Name node contains the following information:-

1) Metadata information of the files stored in the data nodes. Metadata consists of 2 files – FsImage and EditLogs. FsImage consists of the complete state of the file system since the start of the Name Node. EditLogs contains recent modifications that are made to the file system.

2) location of the file block stored in the data node.

3) Size of files.

The data node contains the actual data.

Thus, HDFS supports data integrity. The data that is stored is checked whether it is correct or not by checking data against its checksum. If any faults are detected, it gets reported to the Name Node. So, it creates additional copies of the same data and deletes the corrupted copies.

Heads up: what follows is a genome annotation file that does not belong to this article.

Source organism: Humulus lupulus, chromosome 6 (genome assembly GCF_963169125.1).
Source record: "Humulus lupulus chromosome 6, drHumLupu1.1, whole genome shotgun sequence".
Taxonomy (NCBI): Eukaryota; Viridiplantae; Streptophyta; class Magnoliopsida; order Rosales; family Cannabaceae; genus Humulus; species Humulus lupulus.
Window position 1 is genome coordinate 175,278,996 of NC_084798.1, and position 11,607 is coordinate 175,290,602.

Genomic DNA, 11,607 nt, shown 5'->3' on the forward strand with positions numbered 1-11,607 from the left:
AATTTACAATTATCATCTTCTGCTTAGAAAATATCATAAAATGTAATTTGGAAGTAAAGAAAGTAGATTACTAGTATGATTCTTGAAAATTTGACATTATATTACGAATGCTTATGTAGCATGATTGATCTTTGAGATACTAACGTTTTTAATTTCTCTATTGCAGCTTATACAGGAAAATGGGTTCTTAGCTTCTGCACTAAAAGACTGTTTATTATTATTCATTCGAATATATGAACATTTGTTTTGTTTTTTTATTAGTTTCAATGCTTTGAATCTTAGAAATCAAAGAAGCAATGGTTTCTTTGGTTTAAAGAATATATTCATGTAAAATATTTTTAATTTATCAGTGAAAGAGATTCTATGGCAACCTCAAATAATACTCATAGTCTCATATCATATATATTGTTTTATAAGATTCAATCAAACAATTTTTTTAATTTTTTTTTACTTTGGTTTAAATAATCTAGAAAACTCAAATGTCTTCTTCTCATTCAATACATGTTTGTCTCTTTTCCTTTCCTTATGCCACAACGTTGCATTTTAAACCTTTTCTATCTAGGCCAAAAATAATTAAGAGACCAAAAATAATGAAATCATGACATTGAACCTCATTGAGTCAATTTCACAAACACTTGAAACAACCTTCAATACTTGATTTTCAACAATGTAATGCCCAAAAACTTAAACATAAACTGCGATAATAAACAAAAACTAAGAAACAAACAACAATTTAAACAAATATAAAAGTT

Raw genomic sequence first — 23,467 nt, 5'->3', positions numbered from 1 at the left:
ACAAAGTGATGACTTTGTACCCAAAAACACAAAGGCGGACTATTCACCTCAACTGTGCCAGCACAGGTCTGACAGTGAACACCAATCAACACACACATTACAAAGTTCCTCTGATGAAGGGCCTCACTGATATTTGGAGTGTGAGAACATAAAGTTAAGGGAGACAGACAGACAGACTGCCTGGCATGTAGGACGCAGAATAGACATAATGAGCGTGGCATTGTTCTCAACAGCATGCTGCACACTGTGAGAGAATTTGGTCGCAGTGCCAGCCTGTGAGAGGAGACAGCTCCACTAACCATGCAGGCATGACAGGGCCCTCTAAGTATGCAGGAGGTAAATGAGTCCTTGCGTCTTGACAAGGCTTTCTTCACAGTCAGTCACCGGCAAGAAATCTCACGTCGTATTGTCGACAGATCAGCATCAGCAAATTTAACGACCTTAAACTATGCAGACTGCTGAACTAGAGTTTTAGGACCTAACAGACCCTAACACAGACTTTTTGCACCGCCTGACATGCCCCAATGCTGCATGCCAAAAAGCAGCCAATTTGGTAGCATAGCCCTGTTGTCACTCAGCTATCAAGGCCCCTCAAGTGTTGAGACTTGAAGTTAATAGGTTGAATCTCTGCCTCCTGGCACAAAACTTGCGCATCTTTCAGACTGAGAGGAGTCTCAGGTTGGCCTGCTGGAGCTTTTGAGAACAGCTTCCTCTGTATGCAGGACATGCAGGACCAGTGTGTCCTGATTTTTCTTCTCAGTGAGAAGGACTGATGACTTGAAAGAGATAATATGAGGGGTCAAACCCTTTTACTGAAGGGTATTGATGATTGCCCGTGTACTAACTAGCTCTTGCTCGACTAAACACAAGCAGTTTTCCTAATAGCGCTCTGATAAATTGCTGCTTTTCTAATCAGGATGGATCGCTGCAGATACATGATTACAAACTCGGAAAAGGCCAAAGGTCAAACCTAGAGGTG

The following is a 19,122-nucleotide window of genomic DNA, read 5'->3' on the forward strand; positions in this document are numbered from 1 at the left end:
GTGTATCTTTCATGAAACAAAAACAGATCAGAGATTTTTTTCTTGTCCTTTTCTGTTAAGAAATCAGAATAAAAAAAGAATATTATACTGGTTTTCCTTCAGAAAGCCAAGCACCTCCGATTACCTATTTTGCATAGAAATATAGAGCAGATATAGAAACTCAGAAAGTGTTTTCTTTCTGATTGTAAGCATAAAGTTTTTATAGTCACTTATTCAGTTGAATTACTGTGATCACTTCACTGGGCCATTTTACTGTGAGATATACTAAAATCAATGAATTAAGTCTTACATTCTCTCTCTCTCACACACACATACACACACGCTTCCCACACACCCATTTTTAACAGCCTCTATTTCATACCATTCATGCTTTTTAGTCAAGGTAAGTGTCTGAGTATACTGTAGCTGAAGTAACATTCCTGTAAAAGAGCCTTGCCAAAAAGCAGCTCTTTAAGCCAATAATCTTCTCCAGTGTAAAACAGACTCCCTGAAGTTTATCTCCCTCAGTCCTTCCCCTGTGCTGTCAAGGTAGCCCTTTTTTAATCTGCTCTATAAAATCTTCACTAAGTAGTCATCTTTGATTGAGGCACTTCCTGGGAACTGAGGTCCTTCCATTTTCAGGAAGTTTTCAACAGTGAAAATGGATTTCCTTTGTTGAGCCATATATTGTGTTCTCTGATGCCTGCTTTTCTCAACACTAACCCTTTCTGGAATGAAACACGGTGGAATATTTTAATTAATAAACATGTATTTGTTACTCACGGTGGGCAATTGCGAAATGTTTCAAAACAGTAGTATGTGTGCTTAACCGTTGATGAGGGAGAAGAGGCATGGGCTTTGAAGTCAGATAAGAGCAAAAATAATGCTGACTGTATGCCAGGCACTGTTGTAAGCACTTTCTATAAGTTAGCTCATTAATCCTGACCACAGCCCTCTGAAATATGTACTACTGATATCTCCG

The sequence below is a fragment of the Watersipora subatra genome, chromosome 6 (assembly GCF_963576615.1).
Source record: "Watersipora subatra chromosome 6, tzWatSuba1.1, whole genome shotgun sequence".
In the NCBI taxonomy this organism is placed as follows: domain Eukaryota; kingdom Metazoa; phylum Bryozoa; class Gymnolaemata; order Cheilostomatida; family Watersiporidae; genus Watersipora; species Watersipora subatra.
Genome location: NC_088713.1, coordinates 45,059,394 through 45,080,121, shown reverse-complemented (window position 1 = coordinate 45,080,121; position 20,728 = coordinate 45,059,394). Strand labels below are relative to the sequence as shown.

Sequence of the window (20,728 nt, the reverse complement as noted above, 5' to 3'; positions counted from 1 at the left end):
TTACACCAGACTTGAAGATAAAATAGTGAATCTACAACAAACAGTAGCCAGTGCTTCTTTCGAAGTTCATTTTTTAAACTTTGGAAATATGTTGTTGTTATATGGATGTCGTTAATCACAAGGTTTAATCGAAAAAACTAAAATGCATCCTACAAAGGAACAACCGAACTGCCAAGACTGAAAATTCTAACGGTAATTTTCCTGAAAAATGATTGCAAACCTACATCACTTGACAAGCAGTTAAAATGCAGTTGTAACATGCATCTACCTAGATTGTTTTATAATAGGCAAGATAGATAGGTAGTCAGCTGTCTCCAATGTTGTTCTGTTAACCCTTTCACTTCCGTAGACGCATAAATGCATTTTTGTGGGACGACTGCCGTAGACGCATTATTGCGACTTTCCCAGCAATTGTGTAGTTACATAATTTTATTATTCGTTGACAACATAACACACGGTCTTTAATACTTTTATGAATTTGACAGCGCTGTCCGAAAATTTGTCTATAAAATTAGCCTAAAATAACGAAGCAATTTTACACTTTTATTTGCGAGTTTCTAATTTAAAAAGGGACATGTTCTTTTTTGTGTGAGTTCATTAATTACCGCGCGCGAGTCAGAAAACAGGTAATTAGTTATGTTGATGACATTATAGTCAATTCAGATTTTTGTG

HDFS consists of Secondary Name Node which works concurrently with the primary Name Node as helper daemon. It is not a backup Name Node. It reads constantly all file systems and metadata from RAM of Name Node to hard disk. It is responsible for combining EditLogs with FSImage from Name Node.

Thus, HDFS is like a data warehouse where we can dump any kind of data. Processing these data requires Hadoop tools like Hive( for handling structured data), HBase(for handling unstructured data), etc. Hadoop supports the “Write once Ready Many” concept.

So, Let’s take an example and understand how we can process a humungous amount of data and perform many transformations using Scala Language.


A) Setting up Eclipse IDE with Scala setup.

Link to download eclipse IDE – https://www.eclipse.org/downloads/

You need to download the Eclipse IDE considering your computer requirements. On starting the eclipse IDE you will see this type of screen.